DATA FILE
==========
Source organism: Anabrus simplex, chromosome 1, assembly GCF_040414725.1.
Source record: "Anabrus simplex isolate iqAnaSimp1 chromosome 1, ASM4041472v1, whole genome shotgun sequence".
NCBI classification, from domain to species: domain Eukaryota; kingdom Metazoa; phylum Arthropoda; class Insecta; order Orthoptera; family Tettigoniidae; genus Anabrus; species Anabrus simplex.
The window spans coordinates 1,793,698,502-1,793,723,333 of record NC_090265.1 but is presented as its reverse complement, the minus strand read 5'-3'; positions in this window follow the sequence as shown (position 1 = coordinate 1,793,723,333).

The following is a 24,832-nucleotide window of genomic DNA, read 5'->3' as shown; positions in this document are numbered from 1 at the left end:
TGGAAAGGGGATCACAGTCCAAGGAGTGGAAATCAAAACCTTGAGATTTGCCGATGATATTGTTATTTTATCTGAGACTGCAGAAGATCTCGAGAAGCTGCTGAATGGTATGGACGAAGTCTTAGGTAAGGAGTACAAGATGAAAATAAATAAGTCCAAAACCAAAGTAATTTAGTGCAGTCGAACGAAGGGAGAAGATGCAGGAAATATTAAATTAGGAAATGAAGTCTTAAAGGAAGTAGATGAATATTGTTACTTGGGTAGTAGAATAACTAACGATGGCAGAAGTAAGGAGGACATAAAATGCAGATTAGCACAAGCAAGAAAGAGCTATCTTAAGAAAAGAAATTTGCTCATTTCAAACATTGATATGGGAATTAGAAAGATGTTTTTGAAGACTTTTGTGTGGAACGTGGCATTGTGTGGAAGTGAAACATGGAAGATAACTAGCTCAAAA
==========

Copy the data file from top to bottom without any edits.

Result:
Source organism: Anabrus simplex, chromosome 1, assembly GCF_040414725.1.
Source record: "Anabrus simplex isolate iqAnaSimp1 chromosome 1, ASM4041472v1, whole genome shotgun sequence".
NCBI classification, from domain to species: domain Eukaryota; kingdom Metazoa; phylum Arthropoda; class Insecta; order Orthoptera; family Tettigoniidae; genus Anabrus; species Anabrus simplex.
The window spans coordinates 1,793,698,502-1,793,723,333 of record NC_090265.1 but is presented as its reverse complement, the minus strand read 5'-3'; positions in this window follow the sequence as shown (position 1 = coordinate 1,793,723,333).

The following is a 24,832-nucleotide window of genomic DNA, read 5'->3' as shown; positions in this document are numbered from 1 at the left end:
TGGAAAGGGGATCACAGTCCAAGGAGTGGAAATCAAAACCTTGAGATTTGCCGATGATATTGTTATTTTATCTGAGACTGCAGAAGATCTCGAGAAGCTGCTGAATGGTATGGACGAAGTCTTAGGTAAGGAGTACAAGATGAAAATAAATAAGTCCAAAACCAAAGTAATTTAGTGCAGTCGAACGAAGGGAGAAGATGCAGGAAATATTAAATTAGGAAATGAAGTCTTAAAGGAAGTAGATGAATATTGTTACTTGGGTAGTAGAATAACTAACGATGGCAGAAGTAAGGAGGACATAAAATGCAGATTAGCACAAGCAAGAAAGAGCTATCTTAAGAAAAGAAATTTGCTCATTTCAAACATTGATATGGGAATTAGAAAGATGTTTTTGAAGACTTTTGTGTGGAACGTGGCATTGTGTGGAAGTGAAACATGGAAGATAACTAGCTCAAAA